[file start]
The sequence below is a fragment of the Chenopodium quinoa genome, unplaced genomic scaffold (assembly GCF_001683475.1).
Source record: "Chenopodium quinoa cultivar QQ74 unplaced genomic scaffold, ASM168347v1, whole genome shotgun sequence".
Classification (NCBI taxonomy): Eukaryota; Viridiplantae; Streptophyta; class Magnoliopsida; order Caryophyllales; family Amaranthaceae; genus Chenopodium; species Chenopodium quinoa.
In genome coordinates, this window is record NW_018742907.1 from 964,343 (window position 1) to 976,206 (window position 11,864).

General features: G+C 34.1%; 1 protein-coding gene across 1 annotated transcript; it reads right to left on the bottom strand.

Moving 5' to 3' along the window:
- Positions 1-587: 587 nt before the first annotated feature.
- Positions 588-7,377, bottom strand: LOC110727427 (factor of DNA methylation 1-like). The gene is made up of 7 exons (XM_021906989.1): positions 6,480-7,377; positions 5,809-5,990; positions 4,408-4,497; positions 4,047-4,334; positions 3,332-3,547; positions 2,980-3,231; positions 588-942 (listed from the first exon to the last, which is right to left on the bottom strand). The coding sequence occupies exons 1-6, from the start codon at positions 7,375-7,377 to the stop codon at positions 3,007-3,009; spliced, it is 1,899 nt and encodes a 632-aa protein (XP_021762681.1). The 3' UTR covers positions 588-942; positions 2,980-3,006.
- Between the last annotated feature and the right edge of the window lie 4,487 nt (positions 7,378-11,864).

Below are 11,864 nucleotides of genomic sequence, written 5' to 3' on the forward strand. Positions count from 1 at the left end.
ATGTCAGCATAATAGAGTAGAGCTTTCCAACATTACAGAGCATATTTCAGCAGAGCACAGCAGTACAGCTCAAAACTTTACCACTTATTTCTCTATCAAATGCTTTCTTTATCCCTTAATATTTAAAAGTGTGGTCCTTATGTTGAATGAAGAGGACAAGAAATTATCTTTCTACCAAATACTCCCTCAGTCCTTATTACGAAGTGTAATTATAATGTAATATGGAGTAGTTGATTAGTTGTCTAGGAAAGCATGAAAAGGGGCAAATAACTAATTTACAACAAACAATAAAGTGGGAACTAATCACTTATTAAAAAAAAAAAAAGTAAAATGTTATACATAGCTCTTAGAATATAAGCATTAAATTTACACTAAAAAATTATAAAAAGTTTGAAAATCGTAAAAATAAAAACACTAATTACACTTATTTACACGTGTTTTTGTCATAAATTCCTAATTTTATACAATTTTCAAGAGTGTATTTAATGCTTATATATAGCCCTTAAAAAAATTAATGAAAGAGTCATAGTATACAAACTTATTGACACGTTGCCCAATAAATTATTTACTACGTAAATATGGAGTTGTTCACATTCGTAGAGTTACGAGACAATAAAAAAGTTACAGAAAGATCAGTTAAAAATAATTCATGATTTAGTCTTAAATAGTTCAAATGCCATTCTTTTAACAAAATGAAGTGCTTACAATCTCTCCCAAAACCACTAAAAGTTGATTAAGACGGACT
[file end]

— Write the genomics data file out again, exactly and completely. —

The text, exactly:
The sequence below is a fragment of the Chenopodium quinoa genome, unplaced genomic scaffold (assembly GCF_001683475.1).
Source record: "Chenopodium quinoa cultivar QQ74 unplaced genomic scaffold, ASM168347v1, whole genome shotgun sequence".
Classification (NCBI taxonomy): Eukaryota; Viridiplantae; Streptophyta; class Magnoliopsida; order Caryophyllales; family Amaranthaceae; genus Chenopodium; species Chenopodium quinoa.
In genome coordinates, this window is record NW_018742907.1 from 964,343 (window position 1) to 976,206 (window position 11,864).

General features: G+C 34.1%; 1 protein-coding gene across 1 annotated transcript; it reads right to left on the bottom strand.

Moving 5' to 3' along the window:
- Positions 1-587: 587 nt before the first annotated feature.
- Positions 588-7,377, bottom strand: LOC110727427 (factor of DNA methylation 1-like). The gene is made up of 7 exons (XM_021906989.1): positions 6,480-7,377; positions 5,809-5,990; positions 4,408-4,497; positions 4,047-4,334; positions 3,332-3,547; positions 2,980-3,231; positions 588-942 (listed from the first exon to the last, which is right to left on the bottom strand). The coding sequence occupies exons 1-6, from the start codon at positions 7,375-7,377 to the stop codon at positions 3,007-3,009; spliced, it is 1,899 nt and encodes a 632-aa protein (XP_021762681.1). The 3' UTR covers positions 588-942; positions 2,980-3,006.
- Between the last annotated feature and the right edge of the window lie 4,487 nt (positions 7,378-11,864).

Below are 11,864 nucleotides of genomic sequence, written 5' to 3' on the forward strand. Positions count from 1 at the left end.
ATGTCAGCATAATAGAGTAGAGCTTTCCAACATTACAGAGCATATTTCAGCAGAGCACAGCAGTACAGCTCAAAACTTTACCACTTATTTCTCTATCAAATGCTTTCTTTATCCCTTAATATTTAAAAGTGTGGTCCTTATGTTGAATGAAGAGGACAAGAAATTATCTTTCTACCAAATACTCCCTCAGTCCTTATTACGAAGTGTAATTATAATGTAATATGGAGTAGTTGATTAGTTGTCTAGGAAAGCATGAAAAGGGGCAAATAACTAATTTACAACAAACAATAAAGTGGGAACTAATCACTTATTAAAAAAAAAAAAAGTAAAATGTTATACATAGCTCTTAGAATATAAGCATTAAATTTACACTAAAAAATTATAAAAAGTTTGAAAATCGTAAAAATAAAAACACTAATTACACTTATTTACACGTGTTTTTGTCATAAATTCCTAATTTTATACAATTTTCAAGAGTGTATTTAATGCTTATATATAGCCCTTAAAAAAATTAATGAAAGAGTCATAGTATACAAACTTATTGACACGTTGCCCAATAAATTATTTACTACGTAAATATGGAGTTGTTCACATTCGTAGAGTTACGAGACAATAAAAAAGTTACAGAAAGATCAGTTAAAAATAATTCATGATTTAGTCTTAAATAGTTCAAATGCCATTCTTTTAACAAAATGAAGTGCTTACAATCTCTCCCAAAACCACTAAAAGTTGATTAAGACGGACT